From a Las Vegas stage today, Toyota CEO Akio Toyoda asked an audience to imagine how the future of mobility could transform Burning Man. Then he put forward his own vision: the e-Palette. Like the humble slab of wood for which it’s named, this electric, self-driving vehicle is versatile by design. It could be a cargo van. Or a flexible complement to an established mass transit system. Or a pizza delivery vehicle. Or, for Burners, building a temporary city in the desert with all sorts of needs, maybe a bit of everything.
“We can quickly create a mobile hub for services from medical clinics to entertainment and festivals,” Toyoda said as he shared the dais with his company’s boxy concept vehicle at CES. The e-Palette isn’t really a specific vehicle, but more of a class of vehicles. It will come in at least three sizes, and the interior of any given vehicle will depend on what it’s going to be used for. The idea is that no matter what, or who, you want to move, there’s an e-Palette for that. And you’ll never need a steering wheel or pedals.
Now, renderings of futuristic vehicles crowd the annual Consumer Electronics Show like so many extra battery packs in the pockets of sweaty journalists dashing from one convention hall to the next. And we’ve seen plenty of autonomous rides that look like this one: in Ann Arbor, Michigan, Arlington, Texas, in Switzerland and Singapore, even Vegas itself (where one endured a crash on its first day of service).
What gives the e-Palette a little more oomph—what should turn your head, jaded observer—is the roster of partners who signed up to bring the thing to life. Toyota is joining with Uber, Uber’s Chinese rival Didi, Mazda, Pizza Hut, and Amazon. The first three are technology confederates. They’ll help design the vehicle and, if they like, can stuff it with their own self-driving code. The latter two are interested in any technology that makes it easier to keep customers eating carbs and opening packages. And Toyota will use the e-Palette to show that it isn’t just an automaker anymore. It’s a mobility company. And like many of its competitors, it is trying to figure out what, exactly, that means.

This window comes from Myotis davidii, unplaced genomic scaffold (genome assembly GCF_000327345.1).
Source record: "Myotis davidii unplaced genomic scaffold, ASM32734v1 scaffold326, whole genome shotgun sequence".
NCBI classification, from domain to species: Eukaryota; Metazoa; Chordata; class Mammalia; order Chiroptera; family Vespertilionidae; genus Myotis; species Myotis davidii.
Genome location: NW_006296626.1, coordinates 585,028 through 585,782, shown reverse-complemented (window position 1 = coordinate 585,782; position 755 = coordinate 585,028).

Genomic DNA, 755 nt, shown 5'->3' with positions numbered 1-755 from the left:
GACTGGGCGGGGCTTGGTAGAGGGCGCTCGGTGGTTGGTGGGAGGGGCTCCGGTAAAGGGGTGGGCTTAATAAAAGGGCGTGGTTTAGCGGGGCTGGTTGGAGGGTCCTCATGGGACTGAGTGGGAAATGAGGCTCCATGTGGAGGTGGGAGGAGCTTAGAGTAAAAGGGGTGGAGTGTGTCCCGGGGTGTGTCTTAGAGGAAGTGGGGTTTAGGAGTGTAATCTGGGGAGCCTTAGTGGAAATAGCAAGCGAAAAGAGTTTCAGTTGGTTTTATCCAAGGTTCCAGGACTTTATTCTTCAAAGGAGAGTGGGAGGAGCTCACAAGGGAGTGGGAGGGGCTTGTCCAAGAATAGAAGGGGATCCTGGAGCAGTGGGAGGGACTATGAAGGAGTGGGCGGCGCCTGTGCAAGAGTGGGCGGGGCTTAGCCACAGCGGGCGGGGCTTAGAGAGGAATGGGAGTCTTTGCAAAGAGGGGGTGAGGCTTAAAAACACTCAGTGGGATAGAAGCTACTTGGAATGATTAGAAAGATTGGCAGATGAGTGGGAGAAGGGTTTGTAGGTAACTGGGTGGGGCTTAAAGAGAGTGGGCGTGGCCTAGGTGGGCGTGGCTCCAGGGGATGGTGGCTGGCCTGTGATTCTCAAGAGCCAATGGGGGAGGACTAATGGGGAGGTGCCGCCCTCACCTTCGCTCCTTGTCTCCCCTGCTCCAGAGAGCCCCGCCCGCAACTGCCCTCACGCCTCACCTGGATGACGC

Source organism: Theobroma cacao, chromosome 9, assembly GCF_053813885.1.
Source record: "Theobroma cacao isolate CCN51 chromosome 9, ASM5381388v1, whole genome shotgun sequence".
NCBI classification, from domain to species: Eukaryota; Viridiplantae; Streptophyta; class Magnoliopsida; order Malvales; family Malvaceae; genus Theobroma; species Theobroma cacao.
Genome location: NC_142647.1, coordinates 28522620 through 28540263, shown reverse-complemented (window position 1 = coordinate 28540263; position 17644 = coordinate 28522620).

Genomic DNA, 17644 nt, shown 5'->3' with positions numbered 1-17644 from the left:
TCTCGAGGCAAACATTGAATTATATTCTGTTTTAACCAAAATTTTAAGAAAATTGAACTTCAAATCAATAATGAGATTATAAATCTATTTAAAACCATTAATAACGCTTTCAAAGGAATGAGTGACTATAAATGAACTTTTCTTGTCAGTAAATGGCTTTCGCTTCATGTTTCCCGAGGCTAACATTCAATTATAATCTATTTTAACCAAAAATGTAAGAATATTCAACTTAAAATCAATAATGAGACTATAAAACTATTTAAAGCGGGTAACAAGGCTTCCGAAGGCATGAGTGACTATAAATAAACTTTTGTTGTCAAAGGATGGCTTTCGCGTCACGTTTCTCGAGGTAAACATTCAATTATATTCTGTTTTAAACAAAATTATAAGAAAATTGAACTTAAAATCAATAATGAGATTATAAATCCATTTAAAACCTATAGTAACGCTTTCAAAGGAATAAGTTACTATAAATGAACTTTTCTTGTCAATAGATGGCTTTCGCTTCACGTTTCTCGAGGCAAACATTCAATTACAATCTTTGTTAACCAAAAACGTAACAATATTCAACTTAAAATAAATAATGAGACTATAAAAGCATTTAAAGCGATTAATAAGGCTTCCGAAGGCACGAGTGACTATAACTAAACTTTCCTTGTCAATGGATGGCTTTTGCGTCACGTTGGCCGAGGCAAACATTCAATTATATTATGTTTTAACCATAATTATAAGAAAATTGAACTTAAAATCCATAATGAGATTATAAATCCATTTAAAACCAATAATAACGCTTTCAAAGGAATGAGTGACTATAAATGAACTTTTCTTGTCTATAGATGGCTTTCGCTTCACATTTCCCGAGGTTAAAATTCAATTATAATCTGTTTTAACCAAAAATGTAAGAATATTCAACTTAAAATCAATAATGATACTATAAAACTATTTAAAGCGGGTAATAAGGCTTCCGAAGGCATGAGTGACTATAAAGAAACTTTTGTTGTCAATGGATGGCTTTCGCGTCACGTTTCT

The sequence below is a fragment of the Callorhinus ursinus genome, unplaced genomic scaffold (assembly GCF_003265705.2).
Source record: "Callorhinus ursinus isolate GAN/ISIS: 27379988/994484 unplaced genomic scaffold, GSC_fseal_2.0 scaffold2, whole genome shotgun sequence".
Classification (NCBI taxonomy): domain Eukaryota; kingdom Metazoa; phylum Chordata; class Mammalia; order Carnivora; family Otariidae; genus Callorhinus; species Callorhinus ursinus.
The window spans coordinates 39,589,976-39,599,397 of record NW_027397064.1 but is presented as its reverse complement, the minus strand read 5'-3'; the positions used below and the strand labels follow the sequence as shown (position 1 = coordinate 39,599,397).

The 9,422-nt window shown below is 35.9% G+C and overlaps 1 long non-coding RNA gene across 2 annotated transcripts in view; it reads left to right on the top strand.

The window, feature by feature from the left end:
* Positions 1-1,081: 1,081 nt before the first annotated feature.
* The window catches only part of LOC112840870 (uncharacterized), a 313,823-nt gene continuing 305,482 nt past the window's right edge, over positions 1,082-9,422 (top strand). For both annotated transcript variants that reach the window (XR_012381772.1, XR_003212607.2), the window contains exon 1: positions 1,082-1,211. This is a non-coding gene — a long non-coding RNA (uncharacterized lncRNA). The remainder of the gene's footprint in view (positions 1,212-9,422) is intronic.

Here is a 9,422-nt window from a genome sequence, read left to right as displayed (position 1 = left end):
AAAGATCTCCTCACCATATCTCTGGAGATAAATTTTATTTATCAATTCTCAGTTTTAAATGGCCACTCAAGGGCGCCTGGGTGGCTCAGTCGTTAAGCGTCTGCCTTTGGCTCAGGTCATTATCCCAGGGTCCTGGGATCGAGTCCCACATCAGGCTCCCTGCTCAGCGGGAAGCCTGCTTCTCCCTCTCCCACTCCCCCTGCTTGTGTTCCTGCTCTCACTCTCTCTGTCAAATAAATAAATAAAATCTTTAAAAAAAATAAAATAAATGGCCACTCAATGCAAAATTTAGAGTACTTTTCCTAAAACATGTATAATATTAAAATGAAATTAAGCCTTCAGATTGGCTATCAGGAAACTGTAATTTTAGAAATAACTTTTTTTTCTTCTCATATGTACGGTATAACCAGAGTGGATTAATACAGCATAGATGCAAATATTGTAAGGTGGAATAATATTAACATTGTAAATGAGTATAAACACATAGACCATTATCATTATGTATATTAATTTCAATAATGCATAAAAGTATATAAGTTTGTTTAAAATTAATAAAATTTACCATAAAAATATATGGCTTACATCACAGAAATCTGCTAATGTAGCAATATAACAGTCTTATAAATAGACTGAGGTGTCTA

Historically, Toyota has been cool on the idea of fully driverless vehicles, especially the idea of launching them in the next few years. This news doesn’t signal a wholesale change of heart, but more of a slight transfer of affections. You can expect to see some version of the e-Palette out and about in time for Tokyo’s 2020 Olympics, but it might well stick to lazy speeds on a few limited, carefully selected routes—not quite the vision of zippy, go-anywhere autonomy the public craves. As for plans beyond the Games, Toyota and its partners are keeping quiet. “It’s a non-trivial undertaking to take an autonomous system and integrate it into a vehicle,” says Jeff Miller, Uber’s head of strategic initiatives. “It’s not like plugging a socket into a wall. It takes thousands upon hours of joint work.”
The bit that really matters here is that Toyota and its partners are swinging their focus from developing the technology that enables self-driving to the business strategies that will let them put those results to work. Every company in this space—and there are a lot of them—is looking for its niche. To go with its conventional sales business, General Motors is looking to run fleets of shared autonomous vehicles in cities. Ford wants to be an “operating system”—the company that can connect you with a car, a bike, a train, or anything else in your multi-modal transport future. Uber has hundreds of engineers plugging away at robocars, but in case that effort founders, it’s got a deal to let Mercedes-Benz to deploy its AVs on Uber’s ridesharing network—and still secure its piece of this autonomous world.
For Toyota, a massive automaker but still a newcomer to this scene, the e-Palette makes sense: It’s a potential vehicle for whichever strain of autonomy ends up in the real world. And if that somehow doesn’t work out, Toyota’s leadership can just roll over to Burning Man and look for some fresh perspective.